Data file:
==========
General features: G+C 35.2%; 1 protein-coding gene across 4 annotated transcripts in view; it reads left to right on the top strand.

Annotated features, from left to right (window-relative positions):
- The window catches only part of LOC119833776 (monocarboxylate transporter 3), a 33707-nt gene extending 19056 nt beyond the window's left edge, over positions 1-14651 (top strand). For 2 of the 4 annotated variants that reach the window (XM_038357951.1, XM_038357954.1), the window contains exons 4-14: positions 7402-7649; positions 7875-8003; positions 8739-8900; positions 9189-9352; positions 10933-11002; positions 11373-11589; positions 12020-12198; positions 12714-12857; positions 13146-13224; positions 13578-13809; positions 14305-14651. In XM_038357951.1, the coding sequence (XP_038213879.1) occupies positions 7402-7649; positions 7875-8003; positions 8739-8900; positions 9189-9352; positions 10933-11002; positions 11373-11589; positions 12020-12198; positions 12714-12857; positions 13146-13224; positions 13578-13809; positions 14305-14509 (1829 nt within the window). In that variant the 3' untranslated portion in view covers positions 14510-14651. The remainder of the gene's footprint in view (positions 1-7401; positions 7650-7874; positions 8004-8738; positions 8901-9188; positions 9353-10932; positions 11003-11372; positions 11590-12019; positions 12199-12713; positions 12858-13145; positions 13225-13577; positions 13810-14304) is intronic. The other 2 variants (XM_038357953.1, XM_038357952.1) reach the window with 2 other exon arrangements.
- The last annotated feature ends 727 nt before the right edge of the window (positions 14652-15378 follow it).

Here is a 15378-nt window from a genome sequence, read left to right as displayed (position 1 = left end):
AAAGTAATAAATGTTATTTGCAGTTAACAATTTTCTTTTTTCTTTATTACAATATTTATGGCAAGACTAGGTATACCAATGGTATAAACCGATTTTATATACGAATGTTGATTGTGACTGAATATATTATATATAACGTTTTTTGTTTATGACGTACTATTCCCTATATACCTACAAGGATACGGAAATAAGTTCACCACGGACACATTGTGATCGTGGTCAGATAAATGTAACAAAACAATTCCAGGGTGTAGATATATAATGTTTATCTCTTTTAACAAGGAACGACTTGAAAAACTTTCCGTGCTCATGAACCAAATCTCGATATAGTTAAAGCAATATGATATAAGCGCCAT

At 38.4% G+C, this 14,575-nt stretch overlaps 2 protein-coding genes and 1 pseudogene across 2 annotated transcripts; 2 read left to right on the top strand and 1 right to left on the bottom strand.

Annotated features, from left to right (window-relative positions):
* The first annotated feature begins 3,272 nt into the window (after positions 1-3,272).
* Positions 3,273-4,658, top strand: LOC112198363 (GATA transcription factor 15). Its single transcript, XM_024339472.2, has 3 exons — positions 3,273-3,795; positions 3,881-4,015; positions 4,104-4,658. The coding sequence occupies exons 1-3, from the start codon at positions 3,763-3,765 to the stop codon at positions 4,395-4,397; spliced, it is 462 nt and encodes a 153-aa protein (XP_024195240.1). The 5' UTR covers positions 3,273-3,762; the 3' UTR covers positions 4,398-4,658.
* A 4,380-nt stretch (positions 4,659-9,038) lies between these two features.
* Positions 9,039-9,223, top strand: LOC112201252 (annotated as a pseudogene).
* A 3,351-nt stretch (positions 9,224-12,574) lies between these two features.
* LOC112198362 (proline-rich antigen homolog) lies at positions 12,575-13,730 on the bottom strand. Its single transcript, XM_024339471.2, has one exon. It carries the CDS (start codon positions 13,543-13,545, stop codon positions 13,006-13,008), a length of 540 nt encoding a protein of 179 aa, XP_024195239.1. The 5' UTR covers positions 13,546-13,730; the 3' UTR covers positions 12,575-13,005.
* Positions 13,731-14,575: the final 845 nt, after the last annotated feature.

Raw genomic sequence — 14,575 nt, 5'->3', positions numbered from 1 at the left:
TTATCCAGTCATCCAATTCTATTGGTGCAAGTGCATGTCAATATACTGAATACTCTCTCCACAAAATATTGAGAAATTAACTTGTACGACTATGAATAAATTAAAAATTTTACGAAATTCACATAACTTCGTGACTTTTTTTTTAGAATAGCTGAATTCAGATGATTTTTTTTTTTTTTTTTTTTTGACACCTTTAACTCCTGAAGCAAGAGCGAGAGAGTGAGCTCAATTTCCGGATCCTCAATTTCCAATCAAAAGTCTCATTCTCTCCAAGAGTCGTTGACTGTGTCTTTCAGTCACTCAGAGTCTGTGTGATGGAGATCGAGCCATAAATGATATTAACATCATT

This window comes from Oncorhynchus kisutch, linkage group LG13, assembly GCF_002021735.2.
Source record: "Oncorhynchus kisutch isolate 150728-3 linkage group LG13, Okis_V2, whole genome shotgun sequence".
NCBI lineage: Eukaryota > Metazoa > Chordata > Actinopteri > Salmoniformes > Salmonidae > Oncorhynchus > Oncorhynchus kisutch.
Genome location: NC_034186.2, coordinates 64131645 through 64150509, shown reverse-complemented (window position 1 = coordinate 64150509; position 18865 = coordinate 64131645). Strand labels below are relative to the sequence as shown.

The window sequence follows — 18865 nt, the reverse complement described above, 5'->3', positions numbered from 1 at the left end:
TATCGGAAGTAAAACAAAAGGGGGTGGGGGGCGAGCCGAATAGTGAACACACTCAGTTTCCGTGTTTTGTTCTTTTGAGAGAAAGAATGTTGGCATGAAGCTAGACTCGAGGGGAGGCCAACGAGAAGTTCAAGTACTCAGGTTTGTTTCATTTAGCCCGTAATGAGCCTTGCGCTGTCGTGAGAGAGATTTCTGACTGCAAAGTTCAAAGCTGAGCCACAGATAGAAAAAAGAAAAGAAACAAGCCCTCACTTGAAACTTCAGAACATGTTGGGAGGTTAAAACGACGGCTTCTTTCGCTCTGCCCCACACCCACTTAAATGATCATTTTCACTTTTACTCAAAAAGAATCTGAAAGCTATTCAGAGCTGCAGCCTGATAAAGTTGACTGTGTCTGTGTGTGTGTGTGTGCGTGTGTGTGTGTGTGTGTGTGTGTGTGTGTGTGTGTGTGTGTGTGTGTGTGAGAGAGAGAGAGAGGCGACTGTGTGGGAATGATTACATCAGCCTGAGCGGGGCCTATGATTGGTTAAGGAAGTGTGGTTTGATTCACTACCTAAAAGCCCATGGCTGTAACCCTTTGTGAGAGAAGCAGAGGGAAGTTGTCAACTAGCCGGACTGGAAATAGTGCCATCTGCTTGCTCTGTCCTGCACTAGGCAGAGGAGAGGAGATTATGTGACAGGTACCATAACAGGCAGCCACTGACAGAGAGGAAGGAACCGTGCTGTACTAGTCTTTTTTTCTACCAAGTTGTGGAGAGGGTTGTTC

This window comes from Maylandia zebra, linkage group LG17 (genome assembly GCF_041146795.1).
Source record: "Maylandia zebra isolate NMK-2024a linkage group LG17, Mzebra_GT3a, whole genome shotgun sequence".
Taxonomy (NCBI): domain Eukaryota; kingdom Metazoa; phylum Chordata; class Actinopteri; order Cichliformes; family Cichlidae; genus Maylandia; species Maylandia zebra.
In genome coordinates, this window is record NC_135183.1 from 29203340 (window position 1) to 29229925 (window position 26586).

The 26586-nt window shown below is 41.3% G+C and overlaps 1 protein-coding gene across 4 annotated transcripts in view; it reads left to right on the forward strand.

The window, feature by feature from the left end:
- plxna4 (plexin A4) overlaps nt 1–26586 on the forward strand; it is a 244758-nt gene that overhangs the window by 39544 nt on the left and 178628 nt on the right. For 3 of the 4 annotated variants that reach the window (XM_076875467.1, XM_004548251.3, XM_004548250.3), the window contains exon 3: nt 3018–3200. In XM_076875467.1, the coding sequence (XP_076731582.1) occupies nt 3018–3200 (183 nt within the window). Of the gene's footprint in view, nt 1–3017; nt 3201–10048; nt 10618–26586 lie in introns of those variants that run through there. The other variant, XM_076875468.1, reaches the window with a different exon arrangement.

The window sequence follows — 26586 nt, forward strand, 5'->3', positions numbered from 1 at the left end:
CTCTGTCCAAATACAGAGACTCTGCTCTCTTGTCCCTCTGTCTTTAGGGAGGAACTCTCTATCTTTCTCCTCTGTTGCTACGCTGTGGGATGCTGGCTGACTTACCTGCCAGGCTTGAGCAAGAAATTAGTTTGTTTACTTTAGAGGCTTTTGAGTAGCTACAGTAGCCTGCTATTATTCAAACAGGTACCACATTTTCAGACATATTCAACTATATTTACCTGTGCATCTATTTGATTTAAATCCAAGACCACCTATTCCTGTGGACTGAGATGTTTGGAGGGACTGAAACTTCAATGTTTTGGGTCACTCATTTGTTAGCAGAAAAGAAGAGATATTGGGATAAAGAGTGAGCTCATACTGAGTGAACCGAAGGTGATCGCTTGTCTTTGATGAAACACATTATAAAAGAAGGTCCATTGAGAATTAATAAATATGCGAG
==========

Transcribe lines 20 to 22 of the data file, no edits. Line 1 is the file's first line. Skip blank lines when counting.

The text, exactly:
NCBI lineage: Eukaryota > Metazoa > Chordata > Actinopteri > Salmoniformes > Salmonidae > Oncorhynchus > Oncorhynchus kisutch.
Genome location: NC_034186.2, coordinates 64131645 through 64150509, shown reverse-complemented (window position 1 = coordinate 64150509; position 18865 = coordinate 64131645). Strand labels below are relative to the sequence as shown.

The window sequence follows — 18865 nt, the reverse complement described above, 5'->3', positions numbered from 1 at the left end: